We hypothesize that the GFP-Myo5c tail acts as a dominant negative by displacing endogenous Myo5c from its tail-associated cargos. Because the GFP-Myo5c tail includes the coiled-coil portion of the tail, this construct might also suppress the function of endogenous Myo5c by dimerizing with it, thus forming dimers with only one motor domain. In either case, our dominant negative approach appears to be highly specific as it does not obviously perturb the Golgi compartment, late endosomes, lysosomes, endogenous Myo5a or the rab11a-associated recycling compartment. The dominant negative studies with the GFP-Myo5c tail reported here also provide strong evidence that the Myo5c tail associates with a membranous compartment. This evidence includes: (1) localization to structures with a punctate or tubulovesicular appearance; (2) colocalization with transferrin receptor, an integral membrane protein; (3) colocalization with a specific rab protein; and (4) colocalization with transferrin, a lumenal marker for membranes involved in endosomal/recycling pathways.
Our results showing that the Myo5c tail colocalizes with and perturbs the distribution of the transferrin receptor and rab8 in HeLa cells share some striking similarities to recent work with Myo5b ( Lapierre et al., 2001). Lapierre et al. ( Lapierre et al., 2001) discovered that overexpression of the GFP-Myo5b tail in HeLa cells results in the elaboration of a compartment containing the transferrin receptor, the Myo5b tail, and rab11a. As a control for specificity, these investigators showed that an analogous GFP-Myo5a tail construct failed to colocalize with the transferrin receptor or alter its distribution. In support of these data showing that the tails of the class V myosins exhibit highly specific targeting, we find that the GFP-Myo5c tail does not colocalize with or perturb the distribution of endogenous Myo5a. More importantly, given that our overexpression experiments with the GFP-Myo5c tail in HeLa cells show no evidence of colocalization with rab11a, Myo5c appears to be associated with a different membrane compartment than Myo5b. It also appears that there are morphological differences between these two compartments as the puncta formed by the GFP-Myo5b tail are relatively large and centrally located ( Lapierre et al., 2001), whereas the puncta we observe with the GFP-Myo5c tail are smaller, more numerous and located throughout the cell.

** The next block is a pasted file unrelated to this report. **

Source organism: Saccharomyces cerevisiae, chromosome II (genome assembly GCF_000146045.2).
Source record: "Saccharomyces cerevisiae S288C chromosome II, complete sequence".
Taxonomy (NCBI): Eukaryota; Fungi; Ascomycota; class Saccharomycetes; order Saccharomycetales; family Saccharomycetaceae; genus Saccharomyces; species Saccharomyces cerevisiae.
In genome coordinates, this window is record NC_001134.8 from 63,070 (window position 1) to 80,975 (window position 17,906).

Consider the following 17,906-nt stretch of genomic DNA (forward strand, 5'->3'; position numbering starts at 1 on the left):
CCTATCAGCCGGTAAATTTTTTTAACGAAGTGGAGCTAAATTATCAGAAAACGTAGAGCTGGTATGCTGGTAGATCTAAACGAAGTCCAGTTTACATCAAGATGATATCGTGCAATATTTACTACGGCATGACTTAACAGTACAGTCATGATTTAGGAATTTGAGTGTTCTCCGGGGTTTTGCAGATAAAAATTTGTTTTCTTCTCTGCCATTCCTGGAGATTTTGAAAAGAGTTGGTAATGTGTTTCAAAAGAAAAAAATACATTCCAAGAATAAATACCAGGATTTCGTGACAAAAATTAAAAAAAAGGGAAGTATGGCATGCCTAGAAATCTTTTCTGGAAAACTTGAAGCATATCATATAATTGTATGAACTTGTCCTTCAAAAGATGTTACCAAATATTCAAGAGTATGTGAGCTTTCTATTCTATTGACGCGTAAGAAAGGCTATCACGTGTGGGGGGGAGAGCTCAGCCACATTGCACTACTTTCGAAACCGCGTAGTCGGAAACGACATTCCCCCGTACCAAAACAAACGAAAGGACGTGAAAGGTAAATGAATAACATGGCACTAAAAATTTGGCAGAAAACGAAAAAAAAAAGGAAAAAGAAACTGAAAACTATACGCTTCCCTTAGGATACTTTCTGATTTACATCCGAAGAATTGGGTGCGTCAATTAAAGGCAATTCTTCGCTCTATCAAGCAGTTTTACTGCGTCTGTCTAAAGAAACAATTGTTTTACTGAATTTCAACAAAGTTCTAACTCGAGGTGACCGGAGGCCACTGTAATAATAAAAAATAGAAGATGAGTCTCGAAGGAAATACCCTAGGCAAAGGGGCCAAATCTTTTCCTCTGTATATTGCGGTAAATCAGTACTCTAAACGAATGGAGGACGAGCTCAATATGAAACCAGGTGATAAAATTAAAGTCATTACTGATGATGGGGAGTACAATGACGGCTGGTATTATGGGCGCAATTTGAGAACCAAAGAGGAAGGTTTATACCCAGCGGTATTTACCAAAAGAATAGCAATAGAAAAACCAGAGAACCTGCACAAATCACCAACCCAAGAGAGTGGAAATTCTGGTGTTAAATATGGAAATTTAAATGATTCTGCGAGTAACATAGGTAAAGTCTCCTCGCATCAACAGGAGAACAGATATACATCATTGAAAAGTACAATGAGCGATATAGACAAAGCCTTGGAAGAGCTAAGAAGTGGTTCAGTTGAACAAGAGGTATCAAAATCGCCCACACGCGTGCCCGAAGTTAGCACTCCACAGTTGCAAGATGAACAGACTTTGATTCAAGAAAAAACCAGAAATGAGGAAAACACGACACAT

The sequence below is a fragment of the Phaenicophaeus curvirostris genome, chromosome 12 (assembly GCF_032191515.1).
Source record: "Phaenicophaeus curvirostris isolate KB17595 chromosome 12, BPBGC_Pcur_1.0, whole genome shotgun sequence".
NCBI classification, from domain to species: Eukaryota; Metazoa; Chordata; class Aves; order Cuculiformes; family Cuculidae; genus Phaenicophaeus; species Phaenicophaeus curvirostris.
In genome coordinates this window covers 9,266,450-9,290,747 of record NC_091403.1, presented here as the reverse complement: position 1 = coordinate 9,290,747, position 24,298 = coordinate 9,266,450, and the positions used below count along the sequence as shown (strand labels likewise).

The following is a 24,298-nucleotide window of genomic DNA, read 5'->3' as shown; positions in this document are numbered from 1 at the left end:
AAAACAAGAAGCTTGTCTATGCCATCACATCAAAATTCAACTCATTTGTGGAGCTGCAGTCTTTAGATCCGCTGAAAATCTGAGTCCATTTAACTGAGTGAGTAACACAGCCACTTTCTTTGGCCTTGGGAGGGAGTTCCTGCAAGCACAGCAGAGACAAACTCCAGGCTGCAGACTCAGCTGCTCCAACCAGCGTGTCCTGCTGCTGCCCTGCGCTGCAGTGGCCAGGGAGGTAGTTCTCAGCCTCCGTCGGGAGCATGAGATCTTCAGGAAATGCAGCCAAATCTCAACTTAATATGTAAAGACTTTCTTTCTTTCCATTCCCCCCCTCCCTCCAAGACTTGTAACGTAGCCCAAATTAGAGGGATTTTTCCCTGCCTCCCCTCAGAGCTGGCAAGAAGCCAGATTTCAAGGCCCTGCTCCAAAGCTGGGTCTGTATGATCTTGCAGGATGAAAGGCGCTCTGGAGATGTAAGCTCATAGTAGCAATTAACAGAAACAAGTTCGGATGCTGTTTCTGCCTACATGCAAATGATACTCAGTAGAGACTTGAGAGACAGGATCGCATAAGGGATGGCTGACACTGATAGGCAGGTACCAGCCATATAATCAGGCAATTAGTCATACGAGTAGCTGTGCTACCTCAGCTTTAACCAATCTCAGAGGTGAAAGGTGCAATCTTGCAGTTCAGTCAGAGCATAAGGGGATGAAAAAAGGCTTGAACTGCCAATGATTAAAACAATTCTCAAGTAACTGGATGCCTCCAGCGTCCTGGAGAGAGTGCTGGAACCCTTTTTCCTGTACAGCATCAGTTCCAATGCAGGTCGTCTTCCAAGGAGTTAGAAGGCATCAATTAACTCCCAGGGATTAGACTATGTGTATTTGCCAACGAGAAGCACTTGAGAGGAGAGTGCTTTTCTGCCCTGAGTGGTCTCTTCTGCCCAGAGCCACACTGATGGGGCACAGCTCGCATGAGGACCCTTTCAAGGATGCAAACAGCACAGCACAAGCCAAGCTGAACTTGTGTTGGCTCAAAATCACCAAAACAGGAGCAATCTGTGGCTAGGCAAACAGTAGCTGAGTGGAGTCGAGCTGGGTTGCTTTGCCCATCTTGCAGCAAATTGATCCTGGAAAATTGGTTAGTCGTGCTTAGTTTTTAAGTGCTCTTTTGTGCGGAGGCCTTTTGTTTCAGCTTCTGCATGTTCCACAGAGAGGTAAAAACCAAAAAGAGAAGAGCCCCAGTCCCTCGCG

Our current working model of the roles of the class V myosins in membrane trafficking in HeLa cells is illustrated in Fig. 10. Although Myo5a is expressed at only low levels in HeLa cells, it exhibits an intriguing punctate localization in the periphery of the cell. Although the precise identity of this compartment is unknown, it does not appear to be endosomal as it fails to colocalize with the transferrin receptor (not shown). On the basis of use of a GFP-Myo5b tail construct, Myo5b in HeLa cells is reported to associate with a recycling endosome containing the transferrin receptor and rab11a ( Lapierre et al., 2001). Furthermore, overexpressing the Myo5b tail led to an accumulation of transferrin in this compartment and blocked the recycling of transferrin back to the plasma membrane. Our work in HeLa cells indicates that the Myo5c tail associates with a compartment containing the transferrin receptor and rab8. Overexpressing the GFP-Myo5c tail also leads to an accumulation of transferrin and perturbs transferrin trafficking. Because this Myo5c-associated compartment does not contain rab11a, it appears to be distinct from the recycling compartment associated with Myo5b. Although Myo5b appears to play a major role in transferrin recycling in HeLa cells, in polarized MDCK cells it seems to be involved in transcytosis rather than transferrin recycling ( Lapierre et al., 2001). We thus suggest that Myo5c functions in a pathway different from that of Myo5b and that this pathway is likely to be of particular importance in the polarized epithelial cells where Myo5c is most abundantly expressed.
The colocalization of the GFP-Myo5c tail with rab8 is intriguing, given that rab8 may be the vertebrate homolog of Sec4p ( Chavrier et al., 1990). This raises the exciting possibility that Myo5c and rab8 have a role in vertebrate epithelial cells analogous to the role of Myo2p and Sec4p in polarized secretion in yeast. Some caution is warranted here, however. First, we have only used rab8 as a compartment marker, and have no evidence that it directly interacts with Myo5c. Second, the accumulation of rab8 that we observe (as well as the accumulation of transferrin) could be due to blockade of a membrane trafficking event that occurs downstream of the usual sites of action of rab8. Third, rab8 was originally implicated in regulating the secretory pathway transporting proteins from the TGN to the basolateral plasma membrane ( Huber et al., 1993a; Huber et al., 1993b), whereas our localization data indicate that Myo5c is most prominent in the apical portions of epithelial cells. Although there are many possible explanations for this apparent discrepancy, one possibility is that rab8 may have functions in addition to its role in regulating traffic to the basolateral plasma membrane. In fibroblasts rab8 appears to play only a minor role in regulating transport of proteins to the plasma membrane ( Chen et al., 1998; Peranen et al., 1996) and one study suggests that rab8 is associated with the promotion of organelle transport via reorganization of the actin and microtubule cytoskeleton ( Peranen et al., 1996). Testing Myo5c for the ability to interact with rab proteins and characterizing the compartments associated with endogenous Myo5c in polarized and unpolarized cells will obviously be important steps in resolving these issues.